JME: Spotify should create “unlockable music” only available by attending events
“I miss the days of tangible music. The process of going somewhere to get the music meant you actually cared.”
Credit: Getty / Dave Bennett
JME may have stepped back on regularly releasing new music in the past decade, but he’s still full of ideas. The UK grime MC, songwriter and record producer recently shared on social media a vision for a Spotify tool that could help re-introduce a “tangible” dimension to new music consumption.
The idea, according to JME, would require fans to go to a physical event or location in order to “unlock” albums, EPs or singles on streaming platforms rather than just being given them instantly. This would mean the music is only listened to by the biggest fans who are willing to put in the effort in order to be able to listen to it, rather than just being delivered as part of a recommended playlist, for example.
“I don’t want to throw music into the communal abyss,” JME writes in an X post, referring to the vast swathes of new music going on Spotify and Apple Music on a daily basis. “But I want people that actually care and love music to have it. I miss the days of tangible music. The process of going somewhere to get the music meant you actually cared.
“So I had an idea… Spotify & Apple Music should make streaming music slightly more tangible by having unlockable albums/songs. Make it so that some songs are available only by attending an event/location.”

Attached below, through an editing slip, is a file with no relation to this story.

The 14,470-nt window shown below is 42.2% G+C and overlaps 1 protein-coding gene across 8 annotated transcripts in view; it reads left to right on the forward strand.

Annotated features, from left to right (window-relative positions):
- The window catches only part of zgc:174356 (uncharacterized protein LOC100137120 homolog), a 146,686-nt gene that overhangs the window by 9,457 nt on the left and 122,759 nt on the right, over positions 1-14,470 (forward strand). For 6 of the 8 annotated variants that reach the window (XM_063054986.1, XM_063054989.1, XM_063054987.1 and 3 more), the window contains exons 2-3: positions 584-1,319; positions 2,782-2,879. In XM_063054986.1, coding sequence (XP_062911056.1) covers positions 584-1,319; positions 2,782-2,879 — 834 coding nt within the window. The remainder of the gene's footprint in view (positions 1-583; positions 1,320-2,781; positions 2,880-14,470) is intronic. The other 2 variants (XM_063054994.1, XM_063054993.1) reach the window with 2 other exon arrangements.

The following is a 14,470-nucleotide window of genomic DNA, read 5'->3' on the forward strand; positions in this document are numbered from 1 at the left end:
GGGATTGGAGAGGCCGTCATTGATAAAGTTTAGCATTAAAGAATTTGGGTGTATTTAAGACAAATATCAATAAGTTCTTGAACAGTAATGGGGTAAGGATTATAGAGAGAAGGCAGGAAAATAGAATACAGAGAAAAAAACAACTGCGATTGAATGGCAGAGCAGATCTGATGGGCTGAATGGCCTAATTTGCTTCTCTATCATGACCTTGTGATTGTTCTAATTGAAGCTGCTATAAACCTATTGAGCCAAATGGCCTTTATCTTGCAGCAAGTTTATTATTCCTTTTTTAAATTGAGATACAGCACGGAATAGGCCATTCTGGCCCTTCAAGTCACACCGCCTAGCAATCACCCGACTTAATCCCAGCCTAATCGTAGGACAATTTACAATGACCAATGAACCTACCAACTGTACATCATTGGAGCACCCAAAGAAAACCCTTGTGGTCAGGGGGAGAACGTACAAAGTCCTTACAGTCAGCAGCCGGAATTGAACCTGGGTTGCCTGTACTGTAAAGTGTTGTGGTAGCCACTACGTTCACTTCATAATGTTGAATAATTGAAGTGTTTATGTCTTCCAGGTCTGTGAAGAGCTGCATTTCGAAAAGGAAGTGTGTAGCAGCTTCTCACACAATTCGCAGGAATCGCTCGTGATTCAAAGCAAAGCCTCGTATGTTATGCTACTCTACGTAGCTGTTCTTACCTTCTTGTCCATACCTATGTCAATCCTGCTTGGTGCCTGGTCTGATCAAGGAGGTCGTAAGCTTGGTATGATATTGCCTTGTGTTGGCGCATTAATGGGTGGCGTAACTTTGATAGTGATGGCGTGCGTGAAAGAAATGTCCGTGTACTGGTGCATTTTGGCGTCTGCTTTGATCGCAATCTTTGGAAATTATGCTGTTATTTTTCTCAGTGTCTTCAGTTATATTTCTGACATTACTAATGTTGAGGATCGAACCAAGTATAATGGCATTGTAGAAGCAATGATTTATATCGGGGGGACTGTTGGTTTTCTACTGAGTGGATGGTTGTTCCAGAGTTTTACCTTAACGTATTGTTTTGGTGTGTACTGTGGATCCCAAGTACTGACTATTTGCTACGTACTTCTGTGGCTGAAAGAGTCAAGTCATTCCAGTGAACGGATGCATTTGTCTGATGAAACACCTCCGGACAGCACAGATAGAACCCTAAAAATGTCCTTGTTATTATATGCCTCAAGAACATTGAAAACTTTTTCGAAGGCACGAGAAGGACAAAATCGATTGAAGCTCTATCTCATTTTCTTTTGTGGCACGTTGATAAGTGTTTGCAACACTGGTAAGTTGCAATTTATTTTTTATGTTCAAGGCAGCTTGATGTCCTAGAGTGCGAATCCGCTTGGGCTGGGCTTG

This one comment made me think,
I don’t want to throw music into the communal abyss,
But I want people that actually care and love music to have it.
It’s not all about money either, even though we get 0.005p per stream…
I miss the days of tangible music.
So I had an idea… pic.twitter.com/L6f4T479kA
— Jme (@JmeBBK) October 3, 2023
Big Zuu responded with “That would be cold.” One fan, however, wasn’t entirely sold on the idea, writing, “Issue is though, some people may not be able to get there if it’s an event. Maybe if you had to get down to your local HMV or something but then that’s just buying a CD basically, isn’t it?” Another said, “you have to think of accessibility and fans that aren’t privileged geographically to benefit from this.”
“If they can’t get there then they can’t get there,” responds JME, “That’s the point? If I make a song and I want everyone at Wireless [festival] to have it, and you can’t get there, then you don’t get it.”
Recent statistics in vinyl record purchases show an uptick in music fans looking for more tangible ways of consuming music. MusicTech’s recent feature, How the vinyl industry weathered pandemic disruptions to emerge stronger than ever, highlights that record stores are “places to get in touch with new music in an accessible way”. A recent Luminate report also showed that US vinyl record sales increased by 21.7 per cent in the first half of 2023.
Follow JME on Twitter/X.
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